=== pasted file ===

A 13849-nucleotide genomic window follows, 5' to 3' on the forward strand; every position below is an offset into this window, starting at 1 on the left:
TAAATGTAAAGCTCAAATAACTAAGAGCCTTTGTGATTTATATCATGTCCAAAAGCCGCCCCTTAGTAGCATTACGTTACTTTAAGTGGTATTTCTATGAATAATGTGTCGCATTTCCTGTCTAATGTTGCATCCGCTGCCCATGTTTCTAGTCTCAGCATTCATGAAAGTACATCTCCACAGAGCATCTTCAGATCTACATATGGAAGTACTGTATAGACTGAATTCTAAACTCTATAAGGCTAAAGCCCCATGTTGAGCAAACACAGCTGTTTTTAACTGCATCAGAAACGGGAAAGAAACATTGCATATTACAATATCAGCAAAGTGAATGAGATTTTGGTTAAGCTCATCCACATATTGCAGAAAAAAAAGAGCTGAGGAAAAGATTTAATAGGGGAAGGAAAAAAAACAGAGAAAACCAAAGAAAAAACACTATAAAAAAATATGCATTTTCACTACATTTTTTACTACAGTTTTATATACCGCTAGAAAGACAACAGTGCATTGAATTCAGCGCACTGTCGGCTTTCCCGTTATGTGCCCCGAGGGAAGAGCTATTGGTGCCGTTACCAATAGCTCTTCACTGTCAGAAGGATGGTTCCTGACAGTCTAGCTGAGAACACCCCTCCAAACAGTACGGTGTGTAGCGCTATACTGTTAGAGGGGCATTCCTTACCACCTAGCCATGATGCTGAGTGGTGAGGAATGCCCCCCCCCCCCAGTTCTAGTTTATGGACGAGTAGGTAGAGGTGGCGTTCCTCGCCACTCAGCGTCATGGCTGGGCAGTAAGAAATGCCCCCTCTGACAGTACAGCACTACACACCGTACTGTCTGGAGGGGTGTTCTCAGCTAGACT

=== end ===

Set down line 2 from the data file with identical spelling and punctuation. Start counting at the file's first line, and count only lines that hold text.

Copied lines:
TAAATGTAAAGCTCAAATAACTAAGAGCCTTTGTGATTTATATCATGTCCAAAAGCCGCCCCTTAGTAGCATTACGTTACTTTAAGTGGTATTTCTATGAATAATGTGTCGCATTTCCTGTCTAATGTTGCATCCGCTGCCCATGTTTCTAGTCTCAGCATTCATGAAAGTACATCTCCACAGAGCATCTTCAGATCTACATATGGAAGTACTGTATAGACTGAATTCTAAACTCTATAAGGCTAAAGCCCCATGTTGAGCAAACACAGCTGTTTTTAACTGCATCAGAAACGGGAAAGAAACATTGCATATTACAATATCAGCAAAGTGAATGAGATTTTGGTTAAGCTCATCCACATATTGCAGAAAAAAAAGAGCTGAGGAAAAGATTTAATAGGGGAAGGAAAAAAAACAGAGAAAACCAAAGAAAAAACACTATAAAAAAATATGCATTTTCACTACATTTTTTACTACAGTTTTATATACCGCTAGAAAGACAACAGTGCATTGAATTCAGCGCACTGTCGGCTTTCCCGTTATGTGCCCCGAGGGAAGAGCTATTGGTGCCGTTACCAATAGCTCTTCACTGTCAGAAGGATGGTTCCTGACAGTCTAGCTGAGAACACCCCTCCAAACAGTACGGTGTGTAGCGCTATACTGTTAGAGGGGCATTCCTTACCACCTAGCCATGATGCTGAGTGGTGAGGAATGCCCCCCCCCCCCAGTTCTAGTTTATGGACGAGTAGGTAGAGGTGGCGTTCCTCGCCACTCAGCGTCATGGCTGGGCAGTAAGAAATGCCCCCTCTGACAGTACAGCACTACACACCGTACTGTCTGGAGGGGTGTTCTCAGCTAGACT